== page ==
Three large sections of a previously unknown Roman wall discovered under the City of London in recent years have been designated as scheduled monuments in the National Heritage List for England.
Although the Roman Wall that surrounds the old city is well known, what’s been discovered is a relatively unknown riverside wall that was constructed later and severed the city’s connection to the Thames docks, indicating that at the time defence had taken priority over river trade.
It may also have been built to reinforce the status of the city though.
Together the landward and riverside walls formed a vast circuit. No other town in Roman Britain had defences enclosing such a large area, a feat reflecting the status of this provincial capital, Londinium.
Over the last 1,700 years, much of the wall has been destroyed as London has grown. However, thanks to recent archaeological investigations, three new sections have been discovered, recorded and are now protected by law.
Alongside the Roman wall, excavations by MOLA (Museum of London Archaeology) between 2006–2016 uncovered exceptionally well-preserved wooden wharf and quay structures from both the Roman and medieval periods.
Having been studied by the archaeologists, the remains of the Roman riverside wall have been left in-situ underground. They are now below modern buildings along Upper and Lower Thames Street, which once formed the north foreshore of the River Thames.
The designation of the remains as a scheduled monument has been confirmed by the Department for Culture, Media and Sport following Historic England’s advice.
Duncan Wilson, Historic England Chief Executive, said: “Even in a really dense city like London, built up over 2000 years, there are still mysteries to be revealed right beneath our feet. The riverside wall remains an intriguing element of Roman London which raises almost as many questions as it answers. The construction of the riverside wall effectively cut off the once bustling port, but why? It seems to suggest a major move towards defence at a time of uncertainty for the Roman provinces.
“By adding these sites to the National Heritage List we recognise their national significance, and can closely manage their conservation so that they remain part of London’s rich story.”
There are only four sites currently known where the Roman riverside wall survives in-situ. All are now protected as scheduled monuments.
Three new scheduled monuments
Riverbank House, Upper Thames Street
Underneath Riverbank House on Upper Thames Street over 20 metres of stone riverside wall survives, in some places up to 1.4m high above the foundations. There was also a long succession of timber Roman quays, used for loading and unloading boats, which demonstrate an exceptional level of preservation and survival for organic remains.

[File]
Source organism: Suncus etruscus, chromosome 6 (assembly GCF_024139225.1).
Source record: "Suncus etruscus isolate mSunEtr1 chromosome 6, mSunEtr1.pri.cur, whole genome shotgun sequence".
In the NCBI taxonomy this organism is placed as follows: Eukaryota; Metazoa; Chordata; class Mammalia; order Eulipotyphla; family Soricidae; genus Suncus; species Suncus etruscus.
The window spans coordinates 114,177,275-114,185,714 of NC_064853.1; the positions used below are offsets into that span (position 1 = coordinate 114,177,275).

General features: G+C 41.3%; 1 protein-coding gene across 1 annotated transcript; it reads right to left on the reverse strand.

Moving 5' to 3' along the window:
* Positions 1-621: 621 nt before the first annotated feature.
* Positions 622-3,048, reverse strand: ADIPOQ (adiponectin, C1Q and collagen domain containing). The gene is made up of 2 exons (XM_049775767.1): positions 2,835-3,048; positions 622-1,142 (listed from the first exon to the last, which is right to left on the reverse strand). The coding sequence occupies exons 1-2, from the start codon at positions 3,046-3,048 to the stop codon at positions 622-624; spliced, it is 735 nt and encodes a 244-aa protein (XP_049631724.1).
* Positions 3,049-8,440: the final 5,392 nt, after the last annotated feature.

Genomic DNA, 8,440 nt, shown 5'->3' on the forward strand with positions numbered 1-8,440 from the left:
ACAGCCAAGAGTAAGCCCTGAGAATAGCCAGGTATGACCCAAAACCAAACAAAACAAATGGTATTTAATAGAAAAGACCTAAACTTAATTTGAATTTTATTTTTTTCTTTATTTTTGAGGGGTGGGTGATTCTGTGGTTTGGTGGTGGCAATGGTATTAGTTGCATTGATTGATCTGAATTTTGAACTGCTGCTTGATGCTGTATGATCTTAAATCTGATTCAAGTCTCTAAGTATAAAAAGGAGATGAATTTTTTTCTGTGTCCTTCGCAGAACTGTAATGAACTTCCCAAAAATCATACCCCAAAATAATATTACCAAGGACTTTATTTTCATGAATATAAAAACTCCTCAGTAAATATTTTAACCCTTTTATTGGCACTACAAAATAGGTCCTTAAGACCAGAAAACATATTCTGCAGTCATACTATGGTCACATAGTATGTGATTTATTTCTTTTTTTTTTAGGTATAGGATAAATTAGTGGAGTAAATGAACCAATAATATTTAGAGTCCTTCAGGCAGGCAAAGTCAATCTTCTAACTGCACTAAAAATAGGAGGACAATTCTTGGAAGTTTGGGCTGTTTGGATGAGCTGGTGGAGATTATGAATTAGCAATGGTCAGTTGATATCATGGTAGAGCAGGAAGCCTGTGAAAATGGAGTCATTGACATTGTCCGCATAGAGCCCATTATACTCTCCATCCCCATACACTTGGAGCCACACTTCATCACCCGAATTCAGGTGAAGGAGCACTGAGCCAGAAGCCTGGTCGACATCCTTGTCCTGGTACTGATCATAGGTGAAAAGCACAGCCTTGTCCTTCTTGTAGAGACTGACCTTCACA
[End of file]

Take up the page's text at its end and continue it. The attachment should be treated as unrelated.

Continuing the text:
The mid-2nd century quay is indicative of a major investment in the Roman dockside infrastructure during this period and is of considerable significance to our understanding of Roman London’s port.
The area covered by the Roman wharves also includes a medieval building surviving as buried remains.
Sugar Quay, Lower Thames Street
At Sugar Quay, 45m of the riverside wall was recorded. Roman quayside structures were also found on this site. The wall replaced a substantial ‘box quay’ dating to around 133AD made of thick oak beams stacked on top of each other, surviving to three layers high, and resting on oak piles.
Partial excavation recorded at least two even earlier quayside structures dating from the late 1st century. Remains of a later, medieval ‘bulwark style’ timber river wall from the late 12th century was also found.
Three Quays, Lower Thames Street
Excavation at Three Quays found a Roman quay extending up to 35m, including piles reusing exceptionally rare remains of a wooden cornice or pediment from a building – thought to be unique in Britain.
A mid-2nd century quay up to 2m high was also excavated and recorded, as well as remains of the riverside wall.
There was also a succession of medieval quayside structures, largely formed of timber revetments – wooden planks placed to support and retain the waterfront – as well as a 14th-century river wall, followed by two river walls built in 17th- and 18th-centuries.